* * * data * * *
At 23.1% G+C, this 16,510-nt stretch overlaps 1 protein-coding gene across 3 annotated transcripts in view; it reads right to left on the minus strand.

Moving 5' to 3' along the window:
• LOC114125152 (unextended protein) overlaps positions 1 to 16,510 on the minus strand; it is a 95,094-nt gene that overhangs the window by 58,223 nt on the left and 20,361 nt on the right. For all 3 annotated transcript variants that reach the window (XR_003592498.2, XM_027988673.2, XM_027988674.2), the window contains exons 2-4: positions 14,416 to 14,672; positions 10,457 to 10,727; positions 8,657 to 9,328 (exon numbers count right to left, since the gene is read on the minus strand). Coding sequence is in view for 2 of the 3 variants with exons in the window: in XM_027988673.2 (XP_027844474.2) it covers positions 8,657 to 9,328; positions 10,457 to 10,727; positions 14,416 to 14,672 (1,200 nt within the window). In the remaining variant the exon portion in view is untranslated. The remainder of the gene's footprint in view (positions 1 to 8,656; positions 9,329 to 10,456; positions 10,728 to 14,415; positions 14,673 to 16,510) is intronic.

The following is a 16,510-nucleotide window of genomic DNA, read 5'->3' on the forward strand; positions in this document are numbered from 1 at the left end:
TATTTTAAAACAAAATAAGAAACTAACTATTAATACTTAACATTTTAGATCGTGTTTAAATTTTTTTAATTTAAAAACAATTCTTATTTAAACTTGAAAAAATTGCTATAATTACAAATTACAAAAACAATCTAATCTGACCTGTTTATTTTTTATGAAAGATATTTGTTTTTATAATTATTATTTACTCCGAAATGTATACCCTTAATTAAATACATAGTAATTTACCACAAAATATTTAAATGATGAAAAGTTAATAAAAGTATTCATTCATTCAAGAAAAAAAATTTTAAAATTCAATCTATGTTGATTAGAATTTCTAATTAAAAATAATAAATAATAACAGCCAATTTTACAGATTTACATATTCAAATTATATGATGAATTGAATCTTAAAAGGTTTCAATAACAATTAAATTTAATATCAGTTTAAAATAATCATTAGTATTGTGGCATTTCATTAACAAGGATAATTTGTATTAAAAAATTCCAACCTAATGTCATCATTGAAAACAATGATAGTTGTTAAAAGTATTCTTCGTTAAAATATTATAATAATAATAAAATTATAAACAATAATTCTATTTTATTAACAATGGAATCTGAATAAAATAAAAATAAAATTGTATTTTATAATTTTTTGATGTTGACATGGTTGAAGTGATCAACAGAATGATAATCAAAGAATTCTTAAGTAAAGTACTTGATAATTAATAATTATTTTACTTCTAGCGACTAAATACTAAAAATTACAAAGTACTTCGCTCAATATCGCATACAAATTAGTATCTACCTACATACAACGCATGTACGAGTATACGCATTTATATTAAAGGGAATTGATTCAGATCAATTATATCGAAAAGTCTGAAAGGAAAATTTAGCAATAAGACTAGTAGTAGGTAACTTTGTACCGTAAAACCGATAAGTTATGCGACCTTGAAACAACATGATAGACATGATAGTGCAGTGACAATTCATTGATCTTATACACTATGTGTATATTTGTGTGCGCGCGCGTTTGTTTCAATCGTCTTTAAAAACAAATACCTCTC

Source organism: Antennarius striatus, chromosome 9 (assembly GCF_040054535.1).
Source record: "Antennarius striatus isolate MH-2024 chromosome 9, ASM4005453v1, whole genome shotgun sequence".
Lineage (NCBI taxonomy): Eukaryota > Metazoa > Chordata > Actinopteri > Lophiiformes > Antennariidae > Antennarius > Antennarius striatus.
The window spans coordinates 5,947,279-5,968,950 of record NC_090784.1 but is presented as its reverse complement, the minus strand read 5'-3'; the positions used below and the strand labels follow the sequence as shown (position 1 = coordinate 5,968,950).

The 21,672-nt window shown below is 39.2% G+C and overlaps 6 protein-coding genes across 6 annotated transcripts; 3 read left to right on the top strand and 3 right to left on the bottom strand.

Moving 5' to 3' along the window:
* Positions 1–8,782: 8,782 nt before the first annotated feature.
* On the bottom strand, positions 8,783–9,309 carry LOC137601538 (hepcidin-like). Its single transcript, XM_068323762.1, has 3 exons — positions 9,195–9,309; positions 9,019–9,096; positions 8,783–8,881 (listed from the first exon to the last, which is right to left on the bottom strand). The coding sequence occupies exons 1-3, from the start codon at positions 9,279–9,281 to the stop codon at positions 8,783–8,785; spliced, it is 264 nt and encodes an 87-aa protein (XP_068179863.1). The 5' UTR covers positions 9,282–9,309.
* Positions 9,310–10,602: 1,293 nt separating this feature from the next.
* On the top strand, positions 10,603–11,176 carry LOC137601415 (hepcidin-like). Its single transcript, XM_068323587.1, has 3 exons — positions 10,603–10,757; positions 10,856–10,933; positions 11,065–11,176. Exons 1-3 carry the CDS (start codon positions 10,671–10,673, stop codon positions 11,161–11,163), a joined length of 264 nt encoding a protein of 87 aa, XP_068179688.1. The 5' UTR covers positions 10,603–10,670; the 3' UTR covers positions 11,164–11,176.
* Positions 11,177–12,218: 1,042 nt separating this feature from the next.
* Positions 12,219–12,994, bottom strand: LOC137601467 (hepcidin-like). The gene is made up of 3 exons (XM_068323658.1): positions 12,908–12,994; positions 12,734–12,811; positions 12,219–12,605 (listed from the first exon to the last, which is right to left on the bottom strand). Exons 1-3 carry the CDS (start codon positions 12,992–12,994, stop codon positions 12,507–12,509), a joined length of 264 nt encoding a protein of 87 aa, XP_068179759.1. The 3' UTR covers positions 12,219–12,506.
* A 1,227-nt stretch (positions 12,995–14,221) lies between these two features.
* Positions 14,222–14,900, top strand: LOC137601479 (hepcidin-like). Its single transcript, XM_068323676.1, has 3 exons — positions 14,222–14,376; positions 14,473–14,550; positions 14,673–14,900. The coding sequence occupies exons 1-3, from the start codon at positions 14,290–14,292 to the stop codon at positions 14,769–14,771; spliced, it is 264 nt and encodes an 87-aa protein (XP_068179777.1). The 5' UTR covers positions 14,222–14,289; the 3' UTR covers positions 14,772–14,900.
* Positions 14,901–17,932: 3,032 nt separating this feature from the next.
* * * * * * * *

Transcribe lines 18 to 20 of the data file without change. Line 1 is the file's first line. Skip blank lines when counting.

* A 1,227-nt stretch (positions 12,995–14,221) lies between these two features.
* Positions 14,222–14,900, top strand: LOC137601479 (hepcidin-like). Its single transcript, XM_068323676.1, has 3 exons — positions 14,222–14,376; positions 14,473–14,550; positions 14,673–14,900. The coding sequence occupies exons 1-3, from the start codon at positions 14,290–14,292 to the stop codon at positions 14,769–14,771; spliced, it is 264 nt and encodes an 87-aa protein (XP_068179777.1). The 5' UTR covers positions 14,222–14,289; the 3' UTR covers positions 14,772–14,900.
* Positions 14,901–17,932: 3,032 nt separating this feature from the next.